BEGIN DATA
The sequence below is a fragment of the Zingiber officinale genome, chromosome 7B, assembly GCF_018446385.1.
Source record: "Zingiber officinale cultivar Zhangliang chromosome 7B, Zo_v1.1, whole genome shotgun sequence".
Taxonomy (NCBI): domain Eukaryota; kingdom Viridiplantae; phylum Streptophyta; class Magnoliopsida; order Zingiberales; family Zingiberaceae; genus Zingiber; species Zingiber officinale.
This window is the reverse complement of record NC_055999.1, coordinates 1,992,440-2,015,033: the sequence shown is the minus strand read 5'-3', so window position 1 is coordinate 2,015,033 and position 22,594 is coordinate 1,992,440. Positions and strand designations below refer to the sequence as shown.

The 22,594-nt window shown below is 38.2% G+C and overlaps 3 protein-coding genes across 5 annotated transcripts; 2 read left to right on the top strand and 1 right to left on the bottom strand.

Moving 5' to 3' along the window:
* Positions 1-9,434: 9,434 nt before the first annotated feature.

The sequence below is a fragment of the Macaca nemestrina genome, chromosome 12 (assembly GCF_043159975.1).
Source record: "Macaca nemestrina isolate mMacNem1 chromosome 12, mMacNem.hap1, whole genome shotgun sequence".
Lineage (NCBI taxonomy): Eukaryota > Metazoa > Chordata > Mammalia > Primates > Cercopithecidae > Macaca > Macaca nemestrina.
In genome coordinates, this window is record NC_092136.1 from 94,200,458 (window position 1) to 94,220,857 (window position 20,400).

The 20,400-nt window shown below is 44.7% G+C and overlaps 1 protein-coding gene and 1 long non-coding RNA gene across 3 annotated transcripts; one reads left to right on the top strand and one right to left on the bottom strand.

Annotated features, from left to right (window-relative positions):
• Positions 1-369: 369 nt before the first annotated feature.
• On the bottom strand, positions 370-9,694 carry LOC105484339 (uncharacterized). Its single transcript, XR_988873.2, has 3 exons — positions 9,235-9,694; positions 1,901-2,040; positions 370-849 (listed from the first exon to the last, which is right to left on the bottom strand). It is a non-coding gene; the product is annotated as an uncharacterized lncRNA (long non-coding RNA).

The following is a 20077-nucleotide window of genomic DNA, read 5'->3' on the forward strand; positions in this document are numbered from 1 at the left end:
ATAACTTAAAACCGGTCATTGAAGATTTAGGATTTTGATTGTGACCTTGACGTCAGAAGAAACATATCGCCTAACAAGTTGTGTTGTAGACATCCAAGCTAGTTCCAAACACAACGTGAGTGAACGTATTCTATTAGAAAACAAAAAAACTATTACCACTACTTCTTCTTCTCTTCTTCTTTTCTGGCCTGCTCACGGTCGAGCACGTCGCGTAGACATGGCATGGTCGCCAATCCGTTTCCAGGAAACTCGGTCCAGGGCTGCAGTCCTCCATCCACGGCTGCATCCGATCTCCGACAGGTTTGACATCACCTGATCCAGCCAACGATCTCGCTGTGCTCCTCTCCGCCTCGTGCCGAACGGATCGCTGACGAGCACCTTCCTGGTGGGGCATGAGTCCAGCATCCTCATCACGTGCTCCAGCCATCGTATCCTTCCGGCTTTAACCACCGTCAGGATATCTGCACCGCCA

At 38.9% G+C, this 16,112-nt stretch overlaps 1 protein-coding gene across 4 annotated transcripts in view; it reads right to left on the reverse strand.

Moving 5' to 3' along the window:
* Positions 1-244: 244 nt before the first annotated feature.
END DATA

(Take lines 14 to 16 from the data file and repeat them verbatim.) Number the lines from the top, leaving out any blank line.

• Positions 1-369: 369 nt before the first annotated feature.
• On the bottom strand, positions 370-9,694 carry LOC105484339 (uncharacterized). Its single transcript, XR_988873.2, has 3 exons — positions 9,235-9,694; positions 1,901-2,040; positions 370-849 (listed from the first exon to the last, which is right to left on the bottom strand). It is a non-coding gene; the product is annotated as an uncharacterized lncRNA (long non-coding RNA).

The following is a 20077-nucleotide window of genomic DNA, read 5'->3' on the forward strand; positions in this document are numbered from 1 at the left end: